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With a vision to protect passwords and create awareness about their importance, in 2013 Intel Security declared the first Thursday in May as World Password Day. We celebrated this year's World Password Day yesterday (4 May).

A decade has passed since World Password Day was introduced. The intent has been to make people understand that weak passwords can lead to data breaches and losses. And this holds true even today. Working from home, a pandemic-led outcome, brought flexibility in the work pattern; but the dependence on cloud tools made data and devices vulnerable and prone to cyber attacks. Sensitive data became a compromise in many parts of the world. The threat landscape in the online world is evolving and  with this comes multi-device connectivity. Everything almost everywhere is, and will be, connected. Password protection is paramount.

Typically, passwords are used for logging into accounts, checking email, and accessing applications and websites. Randomly putting together computer characters like numbers, letters and symbols may be used as digital passwords. Authentication through the secret password needs to be demonstrated before opening the device for usage. Other than that, users tend to rely on the Master Password, a single password that could be used for multiple platforms. Being key to multiple accounts, this password needs to be remembered. Google too has done its bit: the Google Password Manager saves passwords in a Google Account. It becomes a strong and unique password for all the online accounts on Google.

Usually, personal information or clichéd things like songs or names of places become our passwords as they are easy to recall. But such obvious words result in weak passwords. Passwords need to be reset every now and then, and password reuse is not the right thing to do as it opens doors for phishing and cyber attacks. Generally, a combination of uppercase and lowercase letters, numbers and symbols could be considered as strong passwords. Strong password management and multi-factor authentication are critical. It’s equally important to secure it; strong passwords could help keep security breaches at bay. Cyber attacks, data breaches and the need for data and device protection has given rise to new-age jobs like password managers and cyber-security professionals. This also includes administration, management and design. A couple of years ago such professionals may not have been around. Enterprises and individuals could require password managers, whose job is to save and take care of passwords from a safe space, mostly in a virtual encrypted vault, which is secure, layered and private. Hence, it could mean that enterprises and individuals don’t need to memorise multiple passwords.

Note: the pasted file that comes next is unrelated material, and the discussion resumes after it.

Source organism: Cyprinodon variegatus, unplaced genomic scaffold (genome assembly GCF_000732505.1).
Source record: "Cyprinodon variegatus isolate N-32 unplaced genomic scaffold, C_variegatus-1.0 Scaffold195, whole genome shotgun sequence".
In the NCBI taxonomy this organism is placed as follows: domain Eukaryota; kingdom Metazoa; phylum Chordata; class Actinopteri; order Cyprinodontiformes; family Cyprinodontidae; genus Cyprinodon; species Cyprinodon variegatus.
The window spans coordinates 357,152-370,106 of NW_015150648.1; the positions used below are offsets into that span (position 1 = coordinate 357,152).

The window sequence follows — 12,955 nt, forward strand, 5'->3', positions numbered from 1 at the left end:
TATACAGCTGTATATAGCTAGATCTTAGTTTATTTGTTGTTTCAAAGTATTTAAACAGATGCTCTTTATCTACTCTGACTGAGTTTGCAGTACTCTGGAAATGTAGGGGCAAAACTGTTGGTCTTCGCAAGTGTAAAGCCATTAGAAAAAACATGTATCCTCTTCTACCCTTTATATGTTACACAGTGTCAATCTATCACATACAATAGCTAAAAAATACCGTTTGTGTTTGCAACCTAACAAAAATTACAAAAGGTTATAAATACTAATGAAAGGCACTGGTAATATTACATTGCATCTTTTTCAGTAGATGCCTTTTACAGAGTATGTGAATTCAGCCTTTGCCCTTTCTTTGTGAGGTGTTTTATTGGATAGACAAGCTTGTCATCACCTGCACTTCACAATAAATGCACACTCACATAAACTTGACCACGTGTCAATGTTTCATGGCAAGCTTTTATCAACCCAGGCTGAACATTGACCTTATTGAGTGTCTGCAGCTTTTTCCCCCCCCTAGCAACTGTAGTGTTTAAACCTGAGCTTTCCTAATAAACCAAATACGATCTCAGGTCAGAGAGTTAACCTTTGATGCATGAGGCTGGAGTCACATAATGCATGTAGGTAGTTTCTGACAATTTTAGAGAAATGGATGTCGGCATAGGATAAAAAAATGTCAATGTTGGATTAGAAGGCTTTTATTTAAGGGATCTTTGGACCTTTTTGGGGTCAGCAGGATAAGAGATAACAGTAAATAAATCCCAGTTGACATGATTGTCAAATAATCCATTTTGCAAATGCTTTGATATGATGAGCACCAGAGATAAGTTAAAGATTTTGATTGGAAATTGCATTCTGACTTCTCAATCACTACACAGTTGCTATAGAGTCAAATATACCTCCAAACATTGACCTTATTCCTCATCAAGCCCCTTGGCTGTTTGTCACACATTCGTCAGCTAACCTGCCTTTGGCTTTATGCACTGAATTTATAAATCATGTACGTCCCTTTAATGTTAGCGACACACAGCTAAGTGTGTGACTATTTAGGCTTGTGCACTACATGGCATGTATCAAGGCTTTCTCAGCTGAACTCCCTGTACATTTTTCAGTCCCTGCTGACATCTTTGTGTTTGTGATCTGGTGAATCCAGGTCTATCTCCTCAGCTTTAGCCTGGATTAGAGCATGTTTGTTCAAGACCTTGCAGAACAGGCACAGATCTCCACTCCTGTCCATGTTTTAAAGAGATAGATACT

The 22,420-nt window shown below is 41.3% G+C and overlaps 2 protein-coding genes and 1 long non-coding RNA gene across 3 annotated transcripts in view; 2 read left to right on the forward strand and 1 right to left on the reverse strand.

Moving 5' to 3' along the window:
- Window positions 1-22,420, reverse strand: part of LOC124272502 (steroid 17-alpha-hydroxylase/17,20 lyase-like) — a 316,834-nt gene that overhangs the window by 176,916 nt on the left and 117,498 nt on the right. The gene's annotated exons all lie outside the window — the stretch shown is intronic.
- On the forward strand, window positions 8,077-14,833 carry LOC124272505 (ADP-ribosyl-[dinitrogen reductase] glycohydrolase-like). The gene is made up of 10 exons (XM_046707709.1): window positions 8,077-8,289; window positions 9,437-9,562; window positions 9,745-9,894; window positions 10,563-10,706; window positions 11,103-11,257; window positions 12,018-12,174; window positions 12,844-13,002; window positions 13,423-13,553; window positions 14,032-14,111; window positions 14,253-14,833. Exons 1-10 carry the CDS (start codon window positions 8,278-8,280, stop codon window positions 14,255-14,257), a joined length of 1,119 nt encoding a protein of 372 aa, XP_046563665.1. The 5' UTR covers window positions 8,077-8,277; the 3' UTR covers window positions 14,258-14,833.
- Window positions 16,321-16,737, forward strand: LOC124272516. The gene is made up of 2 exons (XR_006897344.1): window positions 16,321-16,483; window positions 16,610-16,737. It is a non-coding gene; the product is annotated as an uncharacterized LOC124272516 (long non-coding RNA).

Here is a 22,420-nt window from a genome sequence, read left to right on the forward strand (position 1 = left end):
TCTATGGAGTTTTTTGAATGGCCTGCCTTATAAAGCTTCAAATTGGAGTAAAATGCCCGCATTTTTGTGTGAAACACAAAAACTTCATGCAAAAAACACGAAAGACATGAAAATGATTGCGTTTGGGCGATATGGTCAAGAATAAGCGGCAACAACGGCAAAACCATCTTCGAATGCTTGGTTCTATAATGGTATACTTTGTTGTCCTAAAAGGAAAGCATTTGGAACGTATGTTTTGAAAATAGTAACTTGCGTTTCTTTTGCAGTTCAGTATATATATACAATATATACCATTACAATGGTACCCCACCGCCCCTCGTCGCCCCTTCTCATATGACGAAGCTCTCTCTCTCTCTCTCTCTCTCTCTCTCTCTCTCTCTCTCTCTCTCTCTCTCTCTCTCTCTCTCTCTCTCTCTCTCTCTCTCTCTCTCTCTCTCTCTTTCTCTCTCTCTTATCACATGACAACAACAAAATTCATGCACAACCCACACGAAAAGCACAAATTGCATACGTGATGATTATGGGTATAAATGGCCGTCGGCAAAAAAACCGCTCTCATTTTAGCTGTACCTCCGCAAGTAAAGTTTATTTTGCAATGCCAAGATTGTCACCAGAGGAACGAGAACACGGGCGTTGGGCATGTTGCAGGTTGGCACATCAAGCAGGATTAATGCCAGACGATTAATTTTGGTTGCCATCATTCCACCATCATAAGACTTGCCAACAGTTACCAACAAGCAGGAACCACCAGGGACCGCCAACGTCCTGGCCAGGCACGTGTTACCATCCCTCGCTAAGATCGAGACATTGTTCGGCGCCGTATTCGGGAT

But, do we have the software to manage passwords? Yes, we do, in the form of password protection software. This software protects and secures the password and blocks weak passwords. Automating, rotating and securing passwords is crucial, and organisations themselves have come up with various measures to ensure password hygiene. It ensures that strong passwords are selected, managed and maintained to ward off cyber crooks. There’s also the two-factor authentication for security; organisations may integrate one-time codes for log-ins to enhance the security factor in the digital environment.

World Password Day is a reminder of the importance of securing passwords. However, the question doing the rounds is whether passwords will be phased out. After all, passwords can be broken into and confidential records can be stolen. A time has come when live authentication without passwords is gaining ground; this does not require a one-time password but uses biometric logins and facial-recognition software, both of which are becoming popular in organisations. Interestingly, on the eve of World Password Day, Google has announced that passkeys can be used to sign-in to apps and websites. They work in the same way as they are to unlock devices; it could be through a fingerprint, a face scan or a screen lock PIN (personal identification number). This may point to a passwordless future.  

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